BP profits halve on lower oil prices

It's rare that a 53% drop in profits goes down well in the City, but BP seems to have managed it.

Last Updated: 31 Aug 2010

BP said this morning that it made a profit of $3.14bn between April and June, less than half as much as during the same period in 2008. The falling oil price was largely to blame – we might have enjoyed cheaper petrol (even if it didn’t seem to drop as far as the oil price did), but it’s not such good news if you’re an oil major. Then again, this huge drop wasn’t as bad as analysts expected – and there were more signs that CEO Tony Hayward’s restructuring efforts are bearing fruit…

To be fair, Hayward has a better excuse than most CEOs reporting such a huge drop in profits. This time last year, the oil price was heading towards its July peak of $147 a barrel – so BP was making money hand over fist selling it on. However, by December it had slumped below the $40 mark, as demand plunged around the world in the wake of the recession. It has since recovered to about $70, but it’s not surprising that BP’s profits have been hit as a result.

The good news, at least as far as investors are concerned, is that his efforts to make BP a little leaner and meaner appear to be working. The oil giant has already hit its $£2bn cost-cutting target for this year, and it’s now planning to lop off another $1bn before the year is out. All of which will mean the loss of about 5,000 jobs, although BP insists that’s it for now. Better still, it’s managed to suck an extra 4m barrels of oil out of the ground last quarter – an impressive achievement at a time when most of its rivals have seen production fall.

This explains why today’s results haven’t gone down quite as badly as you might expect. Analysts seem to concur that Hayward has done a pretty good job since taking over from Lord Browne in May 2007 (although the cuts that he’s had to make since suggest that the organisation had become rather bloated during the reign of the so-called ‘Sun King’, despite his later attempts at cost-cutting). And the dividend remains unchanged - in fact, if you factor in currency movements, it’s actually higher than last year.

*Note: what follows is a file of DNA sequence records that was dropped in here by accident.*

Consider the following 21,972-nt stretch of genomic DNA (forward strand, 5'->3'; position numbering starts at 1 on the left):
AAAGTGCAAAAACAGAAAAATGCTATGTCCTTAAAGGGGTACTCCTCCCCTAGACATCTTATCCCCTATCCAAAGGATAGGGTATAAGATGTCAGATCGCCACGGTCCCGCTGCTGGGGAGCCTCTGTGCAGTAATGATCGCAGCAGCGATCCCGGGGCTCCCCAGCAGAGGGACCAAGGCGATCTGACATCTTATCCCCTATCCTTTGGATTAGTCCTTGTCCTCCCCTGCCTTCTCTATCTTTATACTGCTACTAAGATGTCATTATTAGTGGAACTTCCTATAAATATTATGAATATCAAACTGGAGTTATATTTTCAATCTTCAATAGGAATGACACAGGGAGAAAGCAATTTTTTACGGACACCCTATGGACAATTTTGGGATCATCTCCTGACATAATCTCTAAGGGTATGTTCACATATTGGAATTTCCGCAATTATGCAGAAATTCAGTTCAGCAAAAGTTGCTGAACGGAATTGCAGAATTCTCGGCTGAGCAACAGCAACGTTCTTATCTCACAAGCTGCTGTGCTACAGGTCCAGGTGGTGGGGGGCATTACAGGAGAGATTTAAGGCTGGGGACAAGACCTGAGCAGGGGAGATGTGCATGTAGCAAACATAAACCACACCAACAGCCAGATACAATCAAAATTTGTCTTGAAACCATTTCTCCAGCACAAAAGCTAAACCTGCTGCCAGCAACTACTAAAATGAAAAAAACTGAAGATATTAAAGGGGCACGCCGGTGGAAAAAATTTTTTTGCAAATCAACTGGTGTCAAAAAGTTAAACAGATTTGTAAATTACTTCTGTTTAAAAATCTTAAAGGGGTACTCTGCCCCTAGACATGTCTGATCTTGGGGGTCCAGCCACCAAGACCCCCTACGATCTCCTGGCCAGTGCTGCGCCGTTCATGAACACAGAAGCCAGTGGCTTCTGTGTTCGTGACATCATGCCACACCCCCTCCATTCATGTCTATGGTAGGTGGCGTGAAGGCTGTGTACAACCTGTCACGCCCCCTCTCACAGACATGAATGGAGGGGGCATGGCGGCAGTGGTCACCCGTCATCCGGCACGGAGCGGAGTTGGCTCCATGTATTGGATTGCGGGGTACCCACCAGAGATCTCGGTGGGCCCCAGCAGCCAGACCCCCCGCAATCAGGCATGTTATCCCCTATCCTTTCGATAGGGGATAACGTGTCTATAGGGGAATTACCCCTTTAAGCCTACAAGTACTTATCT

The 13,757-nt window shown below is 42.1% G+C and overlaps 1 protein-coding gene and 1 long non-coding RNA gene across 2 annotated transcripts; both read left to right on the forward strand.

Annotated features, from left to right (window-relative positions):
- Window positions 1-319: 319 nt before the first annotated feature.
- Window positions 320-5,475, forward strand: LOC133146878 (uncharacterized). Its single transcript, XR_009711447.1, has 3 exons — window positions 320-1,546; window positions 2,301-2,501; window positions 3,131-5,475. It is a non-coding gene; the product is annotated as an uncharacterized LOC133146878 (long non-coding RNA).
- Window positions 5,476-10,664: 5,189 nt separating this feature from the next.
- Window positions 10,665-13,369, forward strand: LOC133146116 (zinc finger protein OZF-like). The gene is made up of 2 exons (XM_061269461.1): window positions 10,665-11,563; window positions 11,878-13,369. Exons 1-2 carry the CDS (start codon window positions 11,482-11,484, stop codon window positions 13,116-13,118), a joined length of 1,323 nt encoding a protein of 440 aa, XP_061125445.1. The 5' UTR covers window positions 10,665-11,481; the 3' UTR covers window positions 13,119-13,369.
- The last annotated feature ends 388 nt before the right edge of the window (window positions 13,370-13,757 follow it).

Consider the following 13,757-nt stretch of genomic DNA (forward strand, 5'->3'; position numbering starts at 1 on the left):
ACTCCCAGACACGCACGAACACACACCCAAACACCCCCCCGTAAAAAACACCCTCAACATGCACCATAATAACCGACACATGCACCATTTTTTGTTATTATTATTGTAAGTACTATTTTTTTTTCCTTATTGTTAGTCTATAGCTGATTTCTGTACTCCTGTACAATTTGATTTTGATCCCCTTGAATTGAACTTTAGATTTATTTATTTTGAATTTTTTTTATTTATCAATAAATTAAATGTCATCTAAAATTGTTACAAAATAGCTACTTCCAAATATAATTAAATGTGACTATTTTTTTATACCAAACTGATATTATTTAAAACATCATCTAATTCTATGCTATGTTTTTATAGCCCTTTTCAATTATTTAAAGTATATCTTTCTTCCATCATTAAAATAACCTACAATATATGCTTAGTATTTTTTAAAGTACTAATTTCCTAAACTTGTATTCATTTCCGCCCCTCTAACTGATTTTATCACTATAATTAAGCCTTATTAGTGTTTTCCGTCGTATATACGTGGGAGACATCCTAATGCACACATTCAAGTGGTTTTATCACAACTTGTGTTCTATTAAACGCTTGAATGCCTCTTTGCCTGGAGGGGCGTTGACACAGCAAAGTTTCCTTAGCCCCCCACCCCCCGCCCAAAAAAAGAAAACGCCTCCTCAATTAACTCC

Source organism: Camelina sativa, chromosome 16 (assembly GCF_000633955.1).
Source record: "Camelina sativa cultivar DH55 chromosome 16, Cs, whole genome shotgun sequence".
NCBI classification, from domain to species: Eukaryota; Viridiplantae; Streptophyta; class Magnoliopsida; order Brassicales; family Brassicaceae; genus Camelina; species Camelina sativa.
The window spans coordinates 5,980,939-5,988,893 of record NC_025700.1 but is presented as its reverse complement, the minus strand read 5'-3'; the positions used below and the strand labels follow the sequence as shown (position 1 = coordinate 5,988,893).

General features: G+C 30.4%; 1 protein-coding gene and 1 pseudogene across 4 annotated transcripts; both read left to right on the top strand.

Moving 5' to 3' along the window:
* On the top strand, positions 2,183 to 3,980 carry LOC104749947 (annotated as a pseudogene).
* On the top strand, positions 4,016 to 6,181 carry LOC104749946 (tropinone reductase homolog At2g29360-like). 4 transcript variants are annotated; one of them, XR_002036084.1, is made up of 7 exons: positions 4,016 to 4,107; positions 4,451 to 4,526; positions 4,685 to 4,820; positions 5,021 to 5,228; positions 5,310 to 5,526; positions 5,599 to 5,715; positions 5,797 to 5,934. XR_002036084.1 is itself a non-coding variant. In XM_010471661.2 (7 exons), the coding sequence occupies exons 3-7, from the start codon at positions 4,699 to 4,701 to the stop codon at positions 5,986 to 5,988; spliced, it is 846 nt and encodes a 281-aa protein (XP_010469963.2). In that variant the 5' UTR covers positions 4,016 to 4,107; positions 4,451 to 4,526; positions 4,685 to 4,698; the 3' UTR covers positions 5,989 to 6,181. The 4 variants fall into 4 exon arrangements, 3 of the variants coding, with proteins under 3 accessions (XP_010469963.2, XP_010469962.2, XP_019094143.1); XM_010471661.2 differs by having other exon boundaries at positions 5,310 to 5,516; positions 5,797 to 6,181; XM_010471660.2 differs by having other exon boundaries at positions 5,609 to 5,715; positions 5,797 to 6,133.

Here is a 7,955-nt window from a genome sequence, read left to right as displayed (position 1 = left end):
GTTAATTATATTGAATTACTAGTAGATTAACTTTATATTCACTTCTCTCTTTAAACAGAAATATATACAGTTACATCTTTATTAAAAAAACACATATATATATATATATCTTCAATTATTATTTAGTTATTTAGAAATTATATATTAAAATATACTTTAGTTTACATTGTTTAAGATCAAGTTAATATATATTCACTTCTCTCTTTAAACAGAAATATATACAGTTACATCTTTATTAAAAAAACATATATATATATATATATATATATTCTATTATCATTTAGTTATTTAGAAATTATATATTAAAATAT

Nonetheless, times are still pretty tough for BP, which explains why Hayward sounded gloomy today: ‘We are in turbulent times, volatile and uncertain,’ he warned. Demand may have stopped falling, but the CEO reckons a return to growth is still some way off – any recovery will be ‘long and drawn out’, he said. So he’s still got plenty of work to do...

In today's bulletin:

UKFI rudderless as Kingman jumps ship
BP profits halve on lower oil prices
Editor's blog: BSM picks Fiat and gives Vauxhall the boot
Broadband adverts exaggerate shocker
'Our bank is putting our entire business at risk'

Find this article useful?

Get more great articles like this in your inbox every lunchtime

A leadership thought: Treat your colleagues like customers

One minute briefing: Create a platform where others can see their success, says AVEVA CEO...

The ignominious death of Gordon Gekko

Profit at all costs is a defunct philosophy, and purpose a corporate superpower, argues this...

Gender bias is kept alive by those who think it is dead

Research: Greater representation of women does not automatically lead to equal treatment.

What I learned leading a Syrian bank through a civil war

Louai Al Roumani was CFO of Syria's largest private retail bank when the conflict broke...

Martin Sorrell: “There’s something about the unfairness of it that drives me”

EXCLUSIVE: The agency juggernaut on bouncing back, what he would do with WPP and why...

The 10 values that will matter most after COVID-19

According to a survey of Management Today readers.